“That made things really bad,” says pharmacist and owner Pamela Jones. “I had medicines that I had ordered, some that needed to be refrigerated. In some cases, we had to order the same medication from another supplier to get it delivered by another source. One package was diverted 40 miles away.”
Jones said closing the business has crossed her mind. “I go back and forth. We have a legacy in the community. I would like to keep the business open and thriving. It’s so easy to get kicked down, and harder each time to pick myself back up. I’m trying to serve the community and trying to serve myself at the same time without going broke or going crazy.”
Business helping business
Lester Barclay, a Chicago attorney who represents several small businesses, says the solutions lie with corporate America. “The federal government has done what it can. Our municipalities don’t have the resources. It has to come from the private sector.”
Some major corporations and philanthropists have begun to move in that direction. Singer and philanthropist Beyoncé Knowles-Carter is donating proceeds from her new single, Black Parade, to small, Black-owned businesses. Netflix is donating $5 million to organizations dedicated to creating opportunities for Black creators, Black youth, and Black businesses. Google will spend $175 million on financing Black-owned businesses and supporting Black entrepreneurs. Facebook will spend $200 million to support Black-owned businesses and organizations. And Charter Communications will invest $10 million “to support Black and other minority-owned small businesses in underserved communities.” (Here's why a co-founder of the Black Lives Matter movement is hopeful for the future.)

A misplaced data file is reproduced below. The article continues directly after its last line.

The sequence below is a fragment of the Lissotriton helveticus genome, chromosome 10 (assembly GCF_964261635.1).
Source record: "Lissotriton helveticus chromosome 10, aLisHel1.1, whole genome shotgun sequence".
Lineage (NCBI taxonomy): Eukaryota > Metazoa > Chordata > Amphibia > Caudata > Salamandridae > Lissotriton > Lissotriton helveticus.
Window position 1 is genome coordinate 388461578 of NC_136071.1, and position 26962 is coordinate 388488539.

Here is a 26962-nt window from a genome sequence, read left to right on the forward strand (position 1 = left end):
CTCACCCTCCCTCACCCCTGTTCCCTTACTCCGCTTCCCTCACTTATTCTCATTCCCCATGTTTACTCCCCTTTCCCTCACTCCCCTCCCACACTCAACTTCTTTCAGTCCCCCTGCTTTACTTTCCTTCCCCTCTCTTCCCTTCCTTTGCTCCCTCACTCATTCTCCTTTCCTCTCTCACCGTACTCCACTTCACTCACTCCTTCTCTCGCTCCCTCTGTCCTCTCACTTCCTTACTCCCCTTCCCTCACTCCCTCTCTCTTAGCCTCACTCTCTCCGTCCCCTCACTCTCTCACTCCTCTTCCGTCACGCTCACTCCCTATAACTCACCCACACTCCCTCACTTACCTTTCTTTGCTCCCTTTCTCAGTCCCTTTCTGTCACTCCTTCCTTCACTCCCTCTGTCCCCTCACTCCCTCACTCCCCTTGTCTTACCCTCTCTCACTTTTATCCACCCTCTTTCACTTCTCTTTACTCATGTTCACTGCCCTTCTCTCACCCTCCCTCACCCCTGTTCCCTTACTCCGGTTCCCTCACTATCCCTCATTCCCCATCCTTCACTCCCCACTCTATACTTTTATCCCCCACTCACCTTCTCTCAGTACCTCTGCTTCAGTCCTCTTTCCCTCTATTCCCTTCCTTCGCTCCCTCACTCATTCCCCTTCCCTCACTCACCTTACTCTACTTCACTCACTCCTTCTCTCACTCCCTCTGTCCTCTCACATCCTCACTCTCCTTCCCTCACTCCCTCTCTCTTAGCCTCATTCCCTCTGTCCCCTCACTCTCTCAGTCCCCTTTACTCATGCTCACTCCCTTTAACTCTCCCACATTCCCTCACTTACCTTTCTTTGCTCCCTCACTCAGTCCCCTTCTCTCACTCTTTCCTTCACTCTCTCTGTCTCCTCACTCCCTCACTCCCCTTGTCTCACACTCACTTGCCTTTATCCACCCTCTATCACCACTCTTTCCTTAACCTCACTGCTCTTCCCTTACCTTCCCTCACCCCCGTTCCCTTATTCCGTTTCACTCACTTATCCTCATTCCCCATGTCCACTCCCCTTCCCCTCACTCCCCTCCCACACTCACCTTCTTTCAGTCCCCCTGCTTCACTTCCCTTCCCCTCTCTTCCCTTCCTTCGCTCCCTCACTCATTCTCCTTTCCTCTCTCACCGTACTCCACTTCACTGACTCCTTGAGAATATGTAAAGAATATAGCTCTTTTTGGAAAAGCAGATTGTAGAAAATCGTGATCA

That’s great news for businesses such as historic Neir’s Tavern in Woodhaven, New York. After being completely shut down for nearly three months, owner Loycent Gordon reopened in mid-June with limited hours. Though New York delayed inside dining again after cases started to spike in other states, Gordon recently offered outside dining for the first time.
“If things continue this way, maybe we will be okay,” he says. Neir’s can seat up to 30 people outside. Before the pandemic, it could seat 40 people in the dining room and another 14 at the bar.
“Right now, based on last week, we were at a little over 50 percent of our pre-COVID revenue. Last week was the first week of outdoor dining. People came out. They would sit on the floor just to get out,” says Gordon, who doesn’t expect to be able to rehire the staff of 10 he had before the shutdown. He now has four employees, none from his pre-COVID-19 staff.
“I’m hoping people will continue to come,” he says. “I think with 60 percent [of pre-COVID revenue] and the expenses we cut, we can outlast the pandemic. I try to be optimistic and see the bright side in everything, because I could have closed like so many other places. But everybody’s different. Based on what’s happening and based on last week’s numbers, I’m optimistic for us, but not so confident for the industry as a whole.”